Chapter Three: The Project Approach
Data gathering methods
Six sources of information contributed to the project design, operation, and evaluation. Each source offered a different kind of information useful for different purposes. Together, these sources provided a comprehensive set of data to support the project activities and results.
Current practice review. In order to better understand the complexities of G2G work, CTG conducted current practice research by posting messages on professional listservs, searching the Web, and conducting telephone interviews with officials around NYS and in other states engaged in similar state-local initiatives. This background research uncovered some interesting limited efforts whose experiences were useful in our design. Some supported G2G information access, but not business processes. Others focused on a single program or program area such as human services. One involved state-supplied tools and standards to help localities develop their own Web services. However, no multi-agency, multi-purpose, business-driven G2G initiative was discovered.
Baseline documents. Field testers were asked to fill out a baseline questionnaire prior to testing the Gateway Prototype. The questionnaire documented their current practices and workload relevant to the business transactions or programmatic areas in the Prototype. This information allowed us to make comparisons between existing practices and workload and the alternatives represented by the Prototype.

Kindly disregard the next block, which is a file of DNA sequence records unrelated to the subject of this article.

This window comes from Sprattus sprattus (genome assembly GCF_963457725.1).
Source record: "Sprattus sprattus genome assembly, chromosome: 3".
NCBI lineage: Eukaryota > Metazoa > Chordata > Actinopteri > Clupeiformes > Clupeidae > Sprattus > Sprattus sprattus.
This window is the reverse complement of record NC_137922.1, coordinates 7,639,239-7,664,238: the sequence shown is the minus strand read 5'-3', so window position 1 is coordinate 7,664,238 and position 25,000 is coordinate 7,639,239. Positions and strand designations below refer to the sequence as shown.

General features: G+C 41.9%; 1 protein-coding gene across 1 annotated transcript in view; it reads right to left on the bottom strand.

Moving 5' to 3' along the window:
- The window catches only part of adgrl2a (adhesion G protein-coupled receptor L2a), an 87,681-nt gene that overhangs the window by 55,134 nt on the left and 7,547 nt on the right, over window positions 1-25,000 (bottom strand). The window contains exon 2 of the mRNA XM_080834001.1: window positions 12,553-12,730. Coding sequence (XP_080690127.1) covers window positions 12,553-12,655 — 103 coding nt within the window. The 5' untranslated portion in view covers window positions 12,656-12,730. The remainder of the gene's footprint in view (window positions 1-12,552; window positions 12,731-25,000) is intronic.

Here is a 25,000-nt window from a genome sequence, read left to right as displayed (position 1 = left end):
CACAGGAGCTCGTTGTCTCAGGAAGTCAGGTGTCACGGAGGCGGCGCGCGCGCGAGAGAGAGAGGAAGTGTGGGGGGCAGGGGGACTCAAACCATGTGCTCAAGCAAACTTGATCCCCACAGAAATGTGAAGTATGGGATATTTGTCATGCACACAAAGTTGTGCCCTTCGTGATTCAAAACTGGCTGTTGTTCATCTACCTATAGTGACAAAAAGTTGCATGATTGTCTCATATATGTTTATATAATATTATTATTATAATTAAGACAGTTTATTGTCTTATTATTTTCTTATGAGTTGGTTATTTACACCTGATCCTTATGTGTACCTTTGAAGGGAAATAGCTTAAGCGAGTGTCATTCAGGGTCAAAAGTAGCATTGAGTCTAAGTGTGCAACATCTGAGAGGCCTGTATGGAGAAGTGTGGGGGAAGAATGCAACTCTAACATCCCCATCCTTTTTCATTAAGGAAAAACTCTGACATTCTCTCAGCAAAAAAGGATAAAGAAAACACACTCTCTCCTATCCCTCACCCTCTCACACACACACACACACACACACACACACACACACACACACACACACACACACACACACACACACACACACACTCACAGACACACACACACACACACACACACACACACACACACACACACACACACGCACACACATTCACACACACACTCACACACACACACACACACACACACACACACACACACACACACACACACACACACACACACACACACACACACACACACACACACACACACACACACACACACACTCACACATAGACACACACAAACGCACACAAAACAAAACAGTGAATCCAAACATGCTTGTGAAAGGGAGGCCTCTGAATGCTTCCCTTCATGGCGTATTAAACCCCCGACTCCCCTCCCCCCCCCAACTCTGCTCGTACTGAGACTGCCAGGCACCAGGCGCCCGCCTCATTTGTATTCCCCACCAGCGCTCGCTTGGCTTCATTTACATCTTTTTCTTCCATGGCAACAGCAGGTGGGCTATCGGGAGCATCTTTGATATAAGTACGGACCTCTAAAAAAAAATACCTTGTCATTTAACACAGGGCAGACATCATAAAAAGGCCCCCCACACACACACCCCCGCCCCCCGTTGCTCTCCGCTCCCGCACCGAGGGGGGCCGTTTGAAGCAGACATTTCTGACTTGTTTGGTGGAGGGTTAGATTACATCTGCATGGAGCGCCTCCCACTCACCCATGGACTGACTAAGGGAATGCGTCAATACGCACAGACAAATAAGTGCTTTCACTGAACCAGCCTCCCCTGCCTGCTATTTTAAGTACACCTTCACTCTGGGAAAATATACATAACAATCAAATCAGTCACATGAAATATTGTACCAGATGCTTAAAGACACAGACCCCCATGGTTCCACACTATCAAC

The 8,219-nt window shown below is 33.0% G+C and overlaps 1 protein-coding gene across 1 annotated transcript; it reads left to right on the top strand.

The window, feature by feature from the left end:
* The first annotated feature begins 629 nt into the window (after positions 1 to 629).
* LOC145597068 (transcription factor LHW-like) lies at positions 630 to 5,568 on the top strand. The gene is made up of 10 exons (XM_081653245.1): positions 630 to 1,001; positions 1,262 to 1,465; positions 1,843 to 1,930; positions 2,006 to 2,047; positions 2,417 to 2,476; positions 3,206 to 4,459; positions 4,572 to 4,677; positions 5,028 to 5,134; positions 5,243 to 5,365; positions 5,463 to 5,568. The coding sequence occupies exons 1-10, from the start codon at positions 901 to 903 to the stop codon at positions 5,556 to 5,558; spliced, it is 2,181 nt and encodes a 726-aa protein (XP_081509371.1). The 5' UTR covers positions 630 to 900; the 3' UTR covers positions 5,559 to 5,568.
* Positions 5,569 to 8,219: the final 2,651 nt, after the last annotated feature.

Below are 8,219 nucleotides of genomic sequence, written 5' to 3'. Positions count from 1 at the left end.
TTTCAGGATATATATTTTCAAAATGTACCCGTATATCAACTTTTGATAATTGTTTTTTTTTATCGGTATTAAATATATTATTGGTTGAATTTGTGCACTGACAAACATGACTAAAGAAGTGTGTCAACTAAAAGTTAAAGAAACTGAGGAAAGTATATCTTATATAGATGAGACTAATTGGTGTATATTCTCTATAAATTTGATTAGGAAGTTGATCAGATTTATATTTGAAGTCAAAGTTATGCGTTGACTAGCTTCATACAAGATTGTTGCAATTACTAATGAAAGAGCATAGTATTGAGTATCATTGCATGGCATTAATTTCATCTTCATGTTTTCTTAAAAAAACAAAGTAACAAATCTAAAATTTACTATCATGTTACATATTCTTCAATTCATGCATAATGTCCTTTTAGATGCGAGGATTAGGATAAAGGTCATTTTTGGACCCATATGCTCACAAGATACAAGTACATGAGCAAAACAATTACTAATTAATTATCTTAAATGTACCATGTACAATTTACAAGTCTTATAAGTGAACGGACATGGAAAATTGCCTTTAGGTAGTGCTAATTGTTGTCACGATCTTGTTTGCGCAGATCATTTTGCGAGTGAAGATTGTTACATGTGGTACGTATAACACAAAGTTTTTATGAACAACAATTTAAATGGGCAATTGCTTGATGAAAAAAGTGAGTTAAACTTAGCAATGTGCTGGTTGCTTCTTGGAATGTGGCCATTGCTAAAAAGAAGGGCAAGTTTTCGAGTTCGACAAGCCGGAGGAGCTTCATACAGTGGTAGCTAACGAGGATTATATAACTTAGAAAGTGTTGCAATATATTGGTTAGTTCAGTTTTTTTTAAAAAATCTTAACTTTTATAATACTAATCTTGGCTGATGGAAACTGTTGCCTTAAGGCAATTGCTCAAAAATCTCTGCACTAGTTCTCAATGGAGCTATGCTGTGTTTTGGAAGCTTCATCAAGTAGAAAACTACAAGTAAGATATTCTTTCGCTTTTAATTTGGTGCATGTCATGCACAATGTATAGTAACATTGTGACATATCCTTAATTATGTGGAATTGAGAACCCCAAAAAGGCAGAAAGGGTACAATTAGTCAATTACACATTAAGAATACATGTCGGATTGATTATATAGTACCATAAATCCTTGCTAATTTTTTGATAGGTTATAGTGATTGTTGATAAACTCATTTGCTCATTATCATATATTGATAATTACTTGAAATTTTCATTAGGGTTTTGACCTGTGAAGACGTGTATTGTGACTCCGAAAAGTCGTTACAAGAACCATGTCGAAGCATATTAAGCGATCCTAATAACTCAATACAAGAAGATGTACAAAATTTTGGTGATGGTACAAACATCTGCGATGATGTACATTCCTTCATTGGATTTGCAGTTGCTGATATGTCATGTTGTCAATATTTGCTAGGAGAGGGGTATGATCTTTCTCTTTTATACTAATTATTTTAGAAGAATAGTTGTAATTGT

Process mapping and joint application development sessions. Prototype Team members worked with CTG and corporate partners to map process models and develop user requirements for the applications within the Gateway Prototype. These working sessions provided a forum for the exchange of information within the Prototype Team and with the developers. In this forum, business process modeling was performed, process and workload questions were raised and answered, problems were discussed and clarified, and issues resolved. These sessions defined the applications and the manner in which they would be tested.
Field test workbooks. Field testers used detailed task-oriented workbooks to guide them through the Prototype testing process. All testers were assigned specific roles depending on their job duties and were asked to perform related tasks and complete questions about those tasks. They were then asked their opinions about the use of the Prototype compared to their current way of working in terms of ease of learning and use, navigation, speed, convenience, security, and other topics.
Discussion group notes. Upon completion of the field test, testers were brought together once again in half-day focus groups to discuss and share their experiences using the Prototype. Interview questions are presented in Appendix D. The questions focused on overall lessons, technology, knowledge and skills, data, policy, costs, and strategy. During the discussion groups, testers not only answered questions as individuals but engaged in discussions about their experiences that shed additional light on the Prototype design and the conditions in which any similar system might be deployed.
Help Desk. During the field test, a help desk was established at CTG. All calls were documented and summarized. This information gave us insight into specific problems that users encountered during the testing phase.